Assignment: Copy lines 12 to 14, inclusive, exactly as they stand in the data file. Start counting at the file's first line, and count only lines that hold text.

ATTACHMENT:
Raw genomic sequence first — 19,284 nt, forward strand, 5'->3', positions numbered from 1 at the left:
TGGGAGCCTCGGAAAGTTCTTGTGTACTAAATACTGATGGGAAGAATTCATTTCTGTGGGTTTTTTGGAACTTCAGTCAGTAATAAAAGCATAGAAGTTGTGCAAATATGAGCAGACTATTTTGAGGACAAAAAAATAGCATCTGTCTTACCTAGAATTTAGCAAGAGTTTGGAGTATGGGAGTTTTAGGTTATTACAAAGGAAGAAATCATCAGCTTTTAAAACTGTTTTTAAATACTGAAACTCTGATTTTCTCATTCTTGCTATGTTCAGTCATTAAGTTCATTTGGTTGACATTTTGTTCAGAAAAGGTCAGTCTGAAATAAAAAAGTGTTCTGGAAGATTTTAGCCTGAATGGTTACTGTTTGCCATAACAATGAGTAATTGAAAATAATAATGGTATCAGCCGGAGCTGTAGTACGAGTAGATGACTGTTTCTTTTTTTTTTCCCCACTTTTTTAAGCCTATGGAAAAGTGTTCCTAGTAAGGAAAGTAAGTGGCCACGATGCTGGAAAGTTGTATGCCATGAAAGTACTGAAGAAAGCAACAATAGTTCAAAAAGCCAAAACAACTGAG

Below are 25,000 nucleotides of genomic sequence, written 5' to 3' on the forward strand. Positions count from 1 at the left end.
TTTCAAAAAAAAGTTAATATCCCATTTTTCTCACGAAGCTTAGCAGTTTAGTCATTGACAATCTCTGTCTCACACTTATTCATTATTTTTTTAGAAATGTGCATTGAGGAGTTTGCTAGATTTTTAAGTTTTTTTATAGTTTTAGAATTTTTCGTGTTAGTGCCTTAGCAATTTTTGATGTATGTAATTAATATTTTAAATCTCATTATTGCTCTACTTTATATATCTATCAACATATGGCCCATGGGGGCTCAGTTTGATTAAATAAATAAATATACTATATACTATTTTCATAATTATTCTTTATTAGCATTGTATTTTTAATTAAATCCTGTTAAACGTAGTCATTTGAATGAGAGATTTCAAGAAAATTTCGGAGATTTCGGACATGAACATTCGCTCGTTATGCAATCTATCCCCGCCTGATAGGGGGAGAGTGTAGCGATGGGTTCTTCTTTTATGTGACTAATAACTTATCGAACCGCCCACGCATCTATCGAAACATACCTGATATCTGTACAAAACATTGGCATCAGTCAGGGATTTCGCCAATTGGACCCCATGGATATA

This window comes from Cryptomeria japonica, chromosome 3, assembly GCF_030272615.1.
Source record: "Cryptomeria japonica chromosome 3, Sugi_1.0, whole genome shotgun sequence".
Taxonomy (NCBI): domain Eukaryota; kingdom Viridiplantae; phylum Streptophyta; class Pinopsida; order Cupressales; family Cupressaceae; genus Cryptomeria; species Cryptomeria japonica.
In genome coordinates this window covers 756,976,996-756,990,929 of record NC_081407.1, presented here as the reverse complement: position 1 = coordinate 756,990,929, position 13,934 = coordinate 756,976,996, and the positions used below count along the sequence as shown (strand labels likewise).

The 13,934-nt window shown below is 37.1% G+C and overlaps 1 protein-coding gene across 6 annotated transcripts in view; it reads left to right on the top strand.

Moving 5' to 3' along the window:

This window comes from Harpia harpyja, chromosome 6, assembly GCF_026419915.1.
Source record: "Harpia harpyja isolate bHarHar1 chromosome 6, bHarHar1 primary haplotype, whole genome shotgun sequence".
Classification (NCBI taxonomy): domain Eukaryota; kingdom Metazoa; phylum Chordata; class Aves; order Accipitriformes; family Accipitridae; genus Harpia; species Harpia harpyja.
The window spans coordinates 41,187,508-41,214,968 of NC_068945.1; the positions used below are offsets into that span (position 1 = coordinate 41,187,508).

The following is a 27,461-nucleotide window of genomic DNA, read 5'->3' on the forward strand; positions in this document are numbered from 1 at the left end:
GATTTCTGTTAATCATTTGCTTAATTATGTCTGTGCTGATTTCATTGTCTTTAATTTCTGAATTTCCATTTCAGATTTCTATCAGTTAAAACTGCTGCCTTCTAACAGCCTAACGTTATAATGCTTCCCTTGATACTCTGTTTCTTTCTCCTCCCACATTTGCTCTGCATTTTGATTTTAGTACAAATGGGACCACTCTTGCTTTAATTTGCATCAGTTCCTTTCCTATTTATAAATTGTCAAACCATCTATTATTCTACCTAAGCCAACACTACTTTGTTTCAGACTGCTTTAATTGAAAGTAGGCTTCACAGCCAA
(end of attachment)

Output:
Source record: "Harpia harpyja isolate bHarHar1 chromosome 6, bHarHar1 primary haplotype, whole genome shotgun sequence".
Classification (NCBI taxonomy): domain Eukaryota; kingdom Metazoa; phylum Chordata; class Aves; order Accipitriformes; family Accipitridae; genus Harpia; species Harpia harpyja.
The window spans coordinates 41,187,508-41,214,968 of NC_068945.1; the positions used below are offsets into that span (position 1 = coordinate 41,187,508).